A block diagram of a preferred embodiment of the present invention is set forth in FIG. 1. In this embodiment, gravity sensor 10 produces an analog signal indicative of the magnitude and direction of the instantaneous roll angle of the vessel. This analog signal is converted into a digital signal by analog-to-digital converter (ADC) 14, and the resulting digital signal is periodically sampled by microprocessor 20 through parallel port 30. The microprocessor, operating under the control of a program stored in EPROM 25, continuously calculates GM based on equation (1) above. The resulting GM value is displayed via parallel port 30, LCD drive 32, and LCD display unit 34. Beam, rolling constant, alarm level, and other parameters are entered into the stability indicator through keyboard 40 and keyboard decoder 42, and such values are stored in nonvolatile, random-access memory (NOVRAM) 50. Alarm 60 is activated if GM falls below a selectable alarm level. Alarm 60 may include an internal sound transducer such as a buzzer, or a set of relay contacts for connection to an external (e.g., ship-wide) alarm system, or preferably both. Error indicator 61 is used to indicate that forced or otherwise questionable rolling period values have been measured, and that the currently displayed GM value may therefore be incorrect. Timer 68 is a conventional watchdog timer that may be used to reset the microprocessor if events do not occur within prescribed time periods. A system bus 45 connects the microprocessor to NOVRAM 50, EPROM 25, and parallel port 30.
The stability indicator may also include a printer 63 and associated serial port 62 and baud rate generator 64. The printer can be used to provide a continuous and permanent record of GM over a period of time, so that potential problems with a ship's stability can be identified before they reach the danger point.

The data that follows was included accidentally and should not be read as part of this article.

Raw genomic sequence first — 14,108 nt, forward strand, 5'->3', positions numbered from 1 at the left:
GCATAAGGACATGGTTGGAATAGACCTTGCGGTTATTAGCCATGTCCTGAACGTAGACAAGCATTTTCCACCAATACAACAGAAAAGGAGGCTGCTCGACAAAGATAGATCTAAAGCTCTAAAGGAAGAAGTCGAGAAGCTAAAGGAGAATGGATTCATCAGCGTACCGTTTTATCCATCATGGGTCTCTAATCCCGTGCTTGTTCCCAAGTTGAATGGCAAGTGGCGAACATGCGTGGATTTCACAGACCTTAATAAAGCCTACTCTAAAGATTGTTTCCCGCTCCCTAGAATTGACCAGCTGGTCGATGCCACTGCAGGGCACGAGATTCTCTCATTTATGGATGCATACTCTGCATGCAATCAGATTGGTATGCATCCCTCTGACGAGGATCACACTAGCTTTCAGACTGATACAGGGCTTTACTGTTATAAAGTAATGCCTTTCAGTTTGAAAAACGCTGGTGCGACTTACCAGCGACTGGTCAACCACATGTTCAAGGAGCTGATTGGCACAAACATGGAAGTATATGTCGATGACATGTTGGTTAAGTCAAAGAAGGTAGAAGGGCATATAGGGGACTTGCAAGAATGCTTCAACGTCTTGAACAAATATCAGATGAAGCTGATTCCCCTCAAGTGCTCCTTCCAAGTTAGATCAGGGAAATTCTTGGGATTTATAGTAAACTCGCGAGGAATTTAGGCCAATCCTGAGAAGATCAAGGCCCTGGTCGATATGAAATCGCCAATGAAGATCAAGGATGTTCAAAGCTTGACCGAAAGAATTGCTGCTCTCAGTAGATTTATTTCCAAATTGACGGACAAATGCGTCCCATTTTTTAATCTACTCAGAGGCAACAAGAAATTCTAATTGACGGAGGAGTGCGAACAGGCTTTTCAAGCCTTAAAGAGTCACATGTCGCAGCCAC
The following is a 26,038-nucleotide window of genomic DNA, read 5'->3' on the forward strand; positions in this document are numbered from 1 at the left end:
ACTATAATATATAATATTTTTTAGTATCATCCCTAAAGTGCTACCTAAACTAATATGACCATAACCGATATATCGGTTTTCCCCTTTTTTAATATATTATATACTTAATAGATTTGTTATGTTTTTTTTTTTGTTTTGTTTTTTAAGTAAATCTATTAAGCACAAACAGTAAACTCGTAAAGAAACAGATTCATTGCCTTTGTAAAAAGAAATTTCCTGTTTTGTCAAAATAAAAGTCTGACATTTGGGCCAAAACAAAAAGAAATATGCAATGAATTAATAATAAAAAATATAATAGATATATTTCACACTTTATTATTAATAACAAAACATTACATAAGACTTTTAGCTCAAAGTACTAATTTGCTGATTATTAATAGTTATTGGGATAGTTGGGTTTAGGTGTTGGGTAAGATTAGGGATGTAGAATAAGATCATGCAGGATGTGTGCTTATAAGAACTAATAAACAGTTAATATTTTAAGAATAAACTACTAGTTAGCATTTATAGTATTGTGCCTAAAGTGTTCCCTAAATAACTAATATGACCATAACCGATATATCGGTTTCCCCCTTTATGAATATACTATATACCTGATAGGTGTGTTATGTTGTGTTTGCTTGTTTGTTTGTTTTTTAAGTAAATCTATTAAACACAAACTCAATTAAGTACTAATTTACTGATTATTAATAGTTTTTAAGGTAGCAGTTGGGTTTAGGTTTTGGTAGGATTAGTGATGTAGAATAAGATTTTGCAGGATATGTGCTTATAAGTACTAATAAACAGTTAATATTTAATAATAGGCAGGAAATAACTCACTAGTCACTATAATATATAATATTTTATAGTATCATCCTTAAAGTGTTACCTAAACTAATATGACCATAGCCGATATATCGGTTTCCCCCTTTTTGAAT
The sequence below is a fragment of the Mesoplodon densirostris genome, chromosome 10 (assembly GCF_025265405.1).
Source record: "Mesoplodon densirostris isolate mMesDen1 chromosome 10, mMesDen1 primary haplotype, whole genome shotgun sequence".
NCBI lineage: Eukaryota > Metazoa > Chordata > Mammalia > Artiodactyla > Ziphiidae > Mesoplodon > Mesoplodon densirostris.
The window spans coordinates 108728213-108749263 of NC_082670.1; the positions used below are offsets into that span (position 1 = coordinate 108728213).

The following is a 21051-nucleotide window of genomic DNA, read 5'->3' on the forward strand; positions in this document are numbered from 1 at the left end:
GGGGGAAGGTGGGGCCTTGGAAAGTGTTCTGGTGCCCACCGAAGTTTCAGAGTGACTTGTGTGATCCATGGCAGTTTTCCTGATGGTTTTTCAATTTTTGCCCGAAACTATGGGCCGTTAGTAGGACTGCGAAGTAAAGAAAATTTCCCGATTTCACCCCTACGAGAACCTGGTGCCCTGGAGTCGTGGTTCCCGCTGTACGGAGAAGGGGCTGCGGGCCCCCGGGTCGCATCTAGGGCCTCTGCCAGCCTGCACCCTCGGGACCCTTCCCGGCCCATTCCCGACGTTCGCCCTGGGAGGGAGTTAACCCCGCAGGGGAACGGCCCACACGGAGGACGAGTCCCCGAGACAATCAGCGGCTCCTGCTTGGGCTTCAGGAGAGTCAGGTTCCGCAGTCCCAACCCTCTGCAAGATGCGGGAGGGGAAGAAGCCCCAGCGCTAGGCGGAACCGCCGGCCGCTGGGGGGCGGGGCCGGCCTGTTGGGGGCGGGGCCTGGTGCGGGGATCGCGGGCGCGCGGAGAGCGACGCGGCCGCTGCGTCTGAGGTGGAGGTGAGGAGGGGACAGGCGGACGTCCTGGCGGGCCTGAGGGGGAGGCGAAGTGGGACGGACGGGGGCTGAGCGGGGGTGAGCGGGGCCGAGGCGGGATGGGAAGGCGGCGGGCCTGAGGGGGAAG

The stability indicator of FIG. 1 is housed in a unit or cabinet that is rigidly mounted in the vessel. Gravity sensor 10 is rigidly mounted within the unit, and as a result, the analog signal produced by gravity sensor 10 corresponds to the instantaneous roll angle of the vessel. Ideally, the mounting of the stability indicator would be such that gravity sensor 10 is horizontal with respect to the vessel, so that a "level" signal from the gravity sensor would correspond to zero vessel roll angle. In practice, it is difficult to eliminate small deviations from the horizontal when mounting an instrument in a ship, and the present invention therefore includes means, described below, for accurately determining the rolling period despite such deviations. The means for mounting gravity sensor 10 within its housing unit may include mechanical means for adjusting inclination of the sensor with respect to the unit.
It will seldom, if ever, be necessary to change certain parameters once they have been entered and stored in NOVRAM 50. To prevent unauthorized tampering with these values, a key-operated switch 55 is provided. When switch 55 is in its normally open position, microprocessor 20 senses a high voltage on line 57, and as a result operates in a nonenabled mode in which it is impossible to change the values stored in NOVRAM 50 for certain parameters such as the beam and rolling constant. However, when switch 55 is closed, the resulting low voltage on line 57 causes the microprocessor to enter an enabled mode in which it prompts the operator to enter values for such parameters.
With the exception of gravity sensor 10, all of the functions shown in FIG. 1 may be implemented using conventional, general purpose components known to those skilled in the art. A suitable device for microprocessor 20 is the 6803 microprocessor available from Motorola.